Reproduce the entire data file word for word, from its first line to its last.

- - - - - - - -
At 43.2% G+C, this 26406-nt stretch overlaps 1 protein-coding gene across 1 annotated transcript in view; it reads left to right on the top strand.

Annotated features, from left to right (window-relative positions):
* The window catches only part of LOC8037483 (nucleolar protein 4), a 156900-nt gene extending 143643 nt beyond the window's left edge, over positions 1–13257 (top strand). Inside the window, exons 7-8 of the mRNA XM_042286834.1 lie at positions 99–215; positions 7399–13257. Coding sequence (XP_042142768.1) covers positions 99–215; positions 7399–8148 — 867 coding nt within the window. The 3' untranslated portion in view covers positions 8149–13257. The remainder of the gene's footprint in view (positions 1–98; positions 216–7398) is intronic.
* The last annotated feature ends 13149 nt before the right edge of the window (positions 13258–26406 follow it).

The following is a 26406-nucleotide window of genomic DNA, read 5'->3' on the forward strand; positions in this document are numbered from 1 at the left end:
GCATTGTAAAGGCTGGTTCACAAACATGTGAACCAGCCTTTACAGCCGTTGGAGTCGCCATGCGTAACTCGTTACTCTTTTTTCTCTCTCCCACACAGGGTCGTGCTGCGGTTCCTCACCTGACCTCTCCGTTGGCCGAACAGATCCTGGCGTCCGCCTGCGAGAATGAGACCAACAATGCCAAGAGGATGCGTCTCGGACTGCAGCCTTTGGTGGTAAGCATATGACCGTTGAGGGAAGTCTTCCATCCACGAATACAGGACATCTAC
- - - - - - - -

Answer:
At 43.2% G+C, this 26406-nt stretch overlaps 1 protein-coding gene across 1 annotated transcript in view; it reads left to right on the top strand.

Annotated features, from left to right (window-relative positions):
* The window catches only part of LOC8037483 (nucleolar protein 4), a 156900-nt gene extending 143643 nt beyond the window's left edge, over positions 1–13257 (top strand). Inside the window, exons 7-8 of the mRNA XM_042286834.1 lie at positions 99–215; positions 7399–13257. Coding sequence (XP_042142768.1) covers positions 99–215; positions 7399–8148 — 867 coding nt within the window. The 3' untranslated portion in view covers positions 8149–13257. The remainder of the gene's footprint in view (positions 1–98; positions 216–7398) is intronic.
* The last annotated feature ends 13149 nt before the right edge of the window (positions 13258–26406 follow it).

The following is a 26406-nucleotide window of genomic DNA, read 5'->3' on the forward strand; positions in this document are numbered from 1 at the left end:
GCATTGTAAAGGCTGGTTCACAAACATGTGAACCAGCCTTTACAGCCGTTGGAGTCGCCATGCGTAACTCGTTACTCTTTTTTCTCTCTCCCACACAGGGTCGTGCTGCGGTTCCTCACCTGACCTCTCCGTTGGCCGAACAGATCCTGGCGTCCGCCTGCGAGAATGAGACCAACAATGCCAAGAGGATGCGTCTCGGACTGCAGCCTTTGGTGGTAAGCATATGACCGTTGAGGGAAGTCTTCCATCCACGAATACAGGACATCTAC